Imagine if, in the US, a new novel that celebrated creationism was awarded the greatest of all literary prizes, topped the local best seller lists, gained five star reviews in the papers and was recommended to school pupils by their teachers. Typical American idiocy, eh?
Then imagine in the rest of the English-speaking world a new novel that celebrated astrology was awarded… well you don’t have to imagine, because it has already happened with the award of the Man Booker Prize to The Luminaries – a book the plot of which revolves (literally, apparently) around astrology.
Now, you might argue, the fact that a character in the plot, or even the plot itself, focused on astrology is hardly that shocking – this is the world of the imagination after all. But that ignores the fact that the author, Eleanor Catton, noted that it was 28 years since a New Zealander had last won the prize and that this was of astrological significance – because it was the orbital period of Saturn? Frankly, if I was a Booker judge, I’d be tempted to sue over the suggestion that my decision to award the prize was based on something other than rational thought!
It seems no one has batted an eye-lid about the astrological theme. Astrology is the anti-science that our arts degree holding élite find completely acceptable – it’s just a bit of fun, after all, isn’t it?
No, it’s not. It ought to be a matter of national shame that our children know far more about this rubbish than any true cosmology.
In fact my view is that astrology is the “gateway drug” to all sorts of far more pernicious anti-science ideas. It needs to be confronted not tolerated.
As you might have guessed I have no intention of reading Ms Catton’s book. So, maybe I am being unfair – a bit like those prudes of years gone by who denounced Monty Python’s Life Of Brian without ever bothering to watch it. That’s a risk I am taking writing this, I admit. But the evidence I can see suggests Ms Catton takes astrology more than semi-seriously:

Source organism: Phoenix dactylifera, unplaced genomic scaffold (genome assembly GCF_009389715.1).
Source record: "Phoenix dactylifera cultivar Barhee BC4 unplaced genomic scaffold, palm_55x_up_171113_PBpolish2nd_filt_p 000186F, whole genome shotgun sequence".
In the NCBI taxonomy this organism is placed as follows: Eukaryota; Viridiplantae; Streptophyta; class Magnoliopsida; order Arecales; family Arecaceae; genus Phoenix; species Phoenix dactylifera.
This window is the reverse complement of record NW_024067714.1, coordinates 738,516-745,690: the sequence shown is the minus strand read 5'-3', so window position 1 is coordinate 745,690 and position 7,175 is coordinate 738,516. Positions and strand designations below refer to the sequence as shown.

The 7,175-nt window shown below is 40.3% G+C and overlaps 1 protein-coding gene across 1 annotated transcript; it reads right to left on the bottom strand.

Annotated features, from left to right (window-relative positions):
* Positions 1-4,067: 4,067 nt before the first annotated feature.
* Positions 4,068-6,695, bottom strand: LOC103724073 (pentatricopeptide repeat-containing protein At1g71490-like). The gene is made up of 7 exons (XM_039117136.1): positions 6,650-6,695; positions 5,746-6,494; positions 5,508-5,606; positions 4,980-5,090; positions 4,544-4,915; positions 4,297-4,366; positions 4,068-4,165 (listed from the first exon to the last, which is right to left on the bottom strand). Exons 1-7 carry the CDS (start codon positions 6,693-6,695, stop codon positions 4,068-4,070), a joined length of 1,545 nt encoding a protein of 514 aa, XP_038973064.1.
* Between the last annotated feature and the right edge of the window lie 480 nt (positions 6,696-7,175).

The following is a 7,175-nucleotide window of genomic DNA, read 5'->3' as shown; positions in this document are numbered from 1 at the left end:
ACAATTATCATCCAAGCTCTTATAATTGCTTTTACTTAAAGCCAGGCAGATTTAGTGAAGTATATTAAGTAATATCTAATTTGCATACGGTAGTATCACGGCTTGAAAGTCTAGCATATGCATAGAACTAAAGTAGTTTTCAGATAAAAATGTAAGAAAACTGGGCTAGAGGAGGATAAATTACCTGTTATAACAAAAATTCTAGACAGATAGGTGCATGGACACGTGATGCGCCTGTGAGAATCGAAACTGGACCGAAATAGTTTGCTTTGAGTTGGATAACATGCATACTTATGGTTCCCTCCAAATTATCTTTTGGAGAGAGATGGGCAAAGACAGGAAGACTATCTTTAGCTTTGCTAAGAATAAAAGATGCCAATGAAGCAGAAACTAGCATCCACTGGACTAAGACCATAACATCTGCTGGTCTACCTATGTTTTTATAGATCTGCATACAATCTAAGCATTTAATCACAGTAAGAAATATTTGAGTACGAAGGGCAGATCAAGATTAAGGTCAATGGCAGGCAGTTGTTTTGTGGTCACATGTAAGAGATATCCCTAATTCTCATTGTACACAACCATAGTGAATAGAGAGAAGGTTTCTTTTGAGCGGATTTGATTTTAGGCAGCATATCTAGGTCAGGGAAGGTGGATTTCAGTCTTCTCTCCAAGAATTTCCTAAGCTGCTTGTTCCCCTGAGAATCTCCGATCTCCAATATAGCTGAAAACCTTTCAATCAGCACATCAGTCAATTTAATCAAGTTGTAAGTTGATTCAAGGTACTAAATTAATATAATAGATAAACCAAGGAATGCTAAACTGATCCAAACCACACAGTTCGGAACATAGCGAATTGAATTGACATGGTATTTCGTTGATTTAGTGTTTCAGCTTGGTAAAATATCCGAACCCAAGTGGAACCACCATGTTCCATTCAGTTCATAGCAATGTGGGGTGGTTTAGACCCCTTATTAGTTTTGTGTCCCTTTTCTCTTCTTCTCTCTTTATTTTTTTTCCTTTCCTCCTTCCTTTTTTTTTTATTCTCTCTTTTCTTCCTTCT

Is Catton trying to legitimize astrology for our modern age, perhaps rescue it from newspapers’ back pages?
“I do feel like I have a special fondness for any school of thought that is not fashionable,” she says with a shy laugh. “It’s just kind of a rebellious streak in me, and certainly astrology does not command a great deal of intellectual respect.”
The zodiac, she explains, “is incredibly psychologically complex, I think. As a sequence, it makes a great deal of harmonic sense: You know, the 12 signs from Aries through to Pisces really are a 12-part story, and each sign kind of rejects the principles of the sign that precedes it. And reacts against them, in a funny kind of way.”
As an example, she cites Aries, “which is understood as the objective principle; Taurus, the subjective, which is a reaction against the objective; and then Gemini, which is a kind of synthesis of objective and subjective, and moves freely between them. And so on and so forth, all the way around.
“So, yeah, I think I do find astrology really interesting as a kind of primitive or naive version of psychology, really. Or, like, a psychological schema.”
(From The Globe and Mail – here)
She’s entitled to her view, no matter how plain stupid it makes her look. The Booker Judges aren’t entitled to give it credibility without being open to ridicule though.